The Read-Aloud Handbook

“The more you read, the more you know; and the more you know, the smarter you grow” (The Read-Aloud Handbook, Jim Trelease)

Even though I would generally consider myself to be a rather large proponent of reading, Jim Trelease is an even bigger one. In his non-fiction book about reading, he argues that reading aloud to children from infancy forms a strong connection between parents and kids, increases vocabulary, builds up attention spans, stimulates the imagination and helps the child to do better in school.  Equally unexpected is Jim Trelease’ adamant assertion that parents should never stop reading to their children. He considers reading small passages from excellent novels to teenagers to be a sort of advertisement, or commercial, for reading.

This book should be required reading for anyone having anything to do with children, or on second thought, perhaps it would be better to say that simply everyone should at least be familiar with its argument. Although I would consider myself a ‘heavy’ reader, it still forced me to ask myself a few difficult questions, especially concerning my T.V and movie watching habits.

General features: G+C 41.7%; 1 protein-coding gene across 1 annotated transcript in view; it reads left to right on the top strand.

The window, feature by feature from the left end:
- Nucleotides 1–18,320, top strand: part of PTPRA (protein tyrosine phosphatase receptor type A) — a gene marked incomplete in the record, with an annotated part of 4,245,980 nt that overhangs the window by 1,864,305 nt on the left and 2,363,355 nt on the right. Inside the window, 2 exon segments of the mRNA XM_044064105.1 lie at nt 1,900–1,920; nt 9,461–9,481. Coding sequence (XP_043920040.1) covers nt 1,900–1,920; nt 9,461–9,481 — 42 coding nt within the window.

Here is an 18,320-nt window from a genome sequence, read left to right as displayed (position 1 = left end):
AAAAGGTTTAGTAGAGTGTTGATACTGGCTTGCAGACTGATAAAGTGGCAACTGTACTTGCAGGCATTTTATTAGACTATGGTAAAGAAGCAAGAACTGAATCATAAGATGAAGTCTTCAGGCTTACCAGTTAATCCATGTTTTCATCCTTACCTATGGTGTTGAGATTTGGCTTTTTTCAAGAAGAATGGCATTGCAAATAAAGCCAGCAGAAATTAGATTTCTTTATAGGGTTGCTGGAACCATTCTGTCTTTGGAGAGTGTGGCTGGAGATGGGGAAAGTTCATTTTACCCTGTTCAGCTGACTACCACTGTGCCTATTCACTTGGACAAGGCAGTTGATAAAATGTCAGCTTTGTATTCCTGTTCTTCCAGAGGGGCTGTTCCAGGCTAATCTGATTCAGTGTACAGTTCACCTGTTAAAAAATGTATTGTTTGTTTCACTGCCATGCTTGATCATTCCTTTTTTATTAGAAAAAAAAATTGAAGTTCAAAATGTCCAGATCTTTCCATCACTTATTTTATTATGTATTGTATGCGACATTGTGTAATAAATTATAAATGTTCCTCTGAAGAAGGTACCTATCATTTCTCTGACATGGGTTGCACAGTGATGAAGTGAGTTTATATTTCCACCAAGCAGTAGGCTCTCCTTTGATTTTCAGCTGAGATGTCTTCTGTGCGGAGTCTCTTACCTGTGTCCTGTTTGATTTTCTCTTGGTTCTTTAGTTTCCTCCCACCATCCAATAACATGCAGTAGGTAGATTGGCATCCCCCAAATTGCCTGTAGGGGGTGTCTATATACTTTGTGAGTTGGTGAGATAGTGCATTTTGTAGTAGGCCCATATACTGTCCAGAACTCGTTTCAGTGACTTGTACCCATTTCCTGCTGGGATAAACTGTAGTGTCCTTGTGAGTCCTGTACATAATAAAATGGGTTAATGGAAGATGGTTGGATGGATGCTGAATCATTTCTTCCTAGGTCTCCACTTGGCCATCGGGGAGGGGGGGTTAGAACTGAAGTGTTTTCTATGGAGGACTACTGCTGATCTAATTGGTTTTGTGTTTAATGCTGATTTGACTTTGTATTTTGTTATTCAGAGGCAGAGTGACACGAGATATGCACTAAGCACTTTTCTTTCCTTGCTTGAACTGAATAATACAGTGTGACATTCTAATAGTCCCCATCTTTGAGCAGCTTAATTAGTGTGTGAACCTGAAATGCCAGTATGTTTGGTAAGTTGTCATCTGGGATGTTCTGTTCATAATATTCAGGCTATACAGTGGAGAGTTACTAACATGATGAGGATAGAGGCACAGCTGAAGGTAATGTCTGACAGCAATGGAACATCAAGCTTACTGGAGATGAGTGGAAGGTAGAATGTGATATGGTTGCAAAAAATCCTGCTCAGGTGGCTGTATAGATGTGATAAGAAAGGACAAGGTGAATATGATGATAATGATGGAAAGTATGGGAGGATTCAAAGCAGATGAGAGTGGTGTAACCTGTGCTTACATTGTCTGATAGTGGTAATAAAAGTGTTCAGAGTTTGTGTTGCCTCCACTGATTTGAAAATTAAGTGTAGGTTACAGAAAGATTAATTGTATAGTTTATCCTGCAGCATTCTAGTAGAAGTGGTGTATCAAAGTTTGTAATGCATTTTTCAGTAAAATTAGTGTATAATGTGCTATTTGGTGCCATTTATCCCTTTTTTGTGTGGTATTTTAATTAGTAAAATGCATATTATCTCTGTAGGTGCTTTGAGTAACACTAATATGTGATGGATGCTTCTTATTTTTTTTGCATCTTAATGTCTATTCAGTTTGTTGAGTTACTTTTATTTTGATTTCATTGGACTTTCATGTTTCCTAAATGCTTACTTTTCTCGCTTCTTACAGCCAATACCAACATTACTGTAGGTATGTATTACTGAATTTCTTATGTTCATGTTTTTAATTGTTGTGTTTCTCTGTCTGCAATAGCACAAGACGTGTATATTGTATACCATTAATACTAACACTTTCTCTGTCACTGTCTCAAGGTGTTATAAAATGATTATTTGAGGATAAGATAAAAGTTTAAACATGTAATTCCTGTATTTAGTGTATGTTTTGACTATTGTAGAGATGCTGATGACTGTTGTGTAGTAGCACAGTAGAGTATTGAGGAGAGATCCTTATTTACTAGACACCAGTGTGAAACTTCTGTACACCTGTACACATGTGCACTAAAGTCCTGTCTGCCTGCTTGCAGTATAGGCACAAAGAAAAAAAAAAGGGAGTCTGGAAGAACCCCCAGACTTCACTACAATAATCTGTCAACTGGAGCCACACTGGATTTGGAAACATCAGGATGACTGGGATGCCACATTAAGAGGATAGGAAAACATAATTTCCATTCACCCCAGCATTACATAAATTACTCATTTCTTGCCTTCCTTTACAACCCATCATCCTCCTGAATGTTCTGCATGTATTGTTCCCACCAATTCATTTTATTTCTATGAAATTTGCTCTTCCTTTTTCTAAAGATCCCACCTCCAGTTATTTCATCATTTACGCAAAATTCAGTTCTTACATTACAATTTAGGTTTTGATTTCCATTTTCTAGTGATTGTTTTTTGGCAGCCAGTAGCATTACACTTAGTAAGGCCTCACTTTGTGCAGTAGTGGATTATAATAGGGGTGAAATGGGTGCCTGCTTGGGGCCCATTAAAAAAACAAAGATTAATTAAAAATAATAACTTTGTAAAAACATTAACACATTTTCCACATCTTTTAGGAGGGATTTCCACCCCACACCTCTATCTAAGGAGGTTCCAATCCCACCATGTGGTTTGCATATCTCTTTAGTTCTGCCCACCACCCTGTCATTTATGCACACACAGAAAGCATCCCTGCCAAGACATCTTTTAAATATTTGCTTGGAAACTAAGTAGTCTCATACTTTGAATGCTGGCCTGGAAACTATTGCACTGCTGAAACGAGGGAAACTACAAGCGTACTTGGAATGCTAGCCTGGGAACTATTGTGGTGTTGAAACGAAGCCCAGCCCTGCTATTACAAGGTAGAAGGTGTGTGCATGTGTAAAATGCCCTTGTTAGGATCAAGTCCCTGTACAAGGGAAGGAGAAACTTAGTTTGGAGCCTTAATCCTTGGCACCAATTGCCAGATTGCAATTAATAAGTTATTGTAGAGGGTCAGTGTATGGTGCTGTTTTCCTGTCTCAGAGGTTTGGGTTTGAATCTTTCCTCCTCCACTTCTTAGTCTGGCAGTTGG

The Read-Aloud Handbook is the first book I’ve ever read that declares, without hesitation or sarcasm, that reading is undeniably good. It doesn’t matter what you read, only that you do it, often, and with pleasure.

Beverage: In order to counteract the negative effects of spouting off random facts (i.e. the strange looks of the person sitting next to you on the subway as you ask, “Did you know, each daily hour of TV before the age of three increases the child’s risk of ADHD by 10%?”) you should probably be drinking something normal, like a cup of coffee.

Reminds me… of other excellent “Did you know…” books like Salt, by Mark Kurlansky or The Book of Tea by Kakuzo Okakura.


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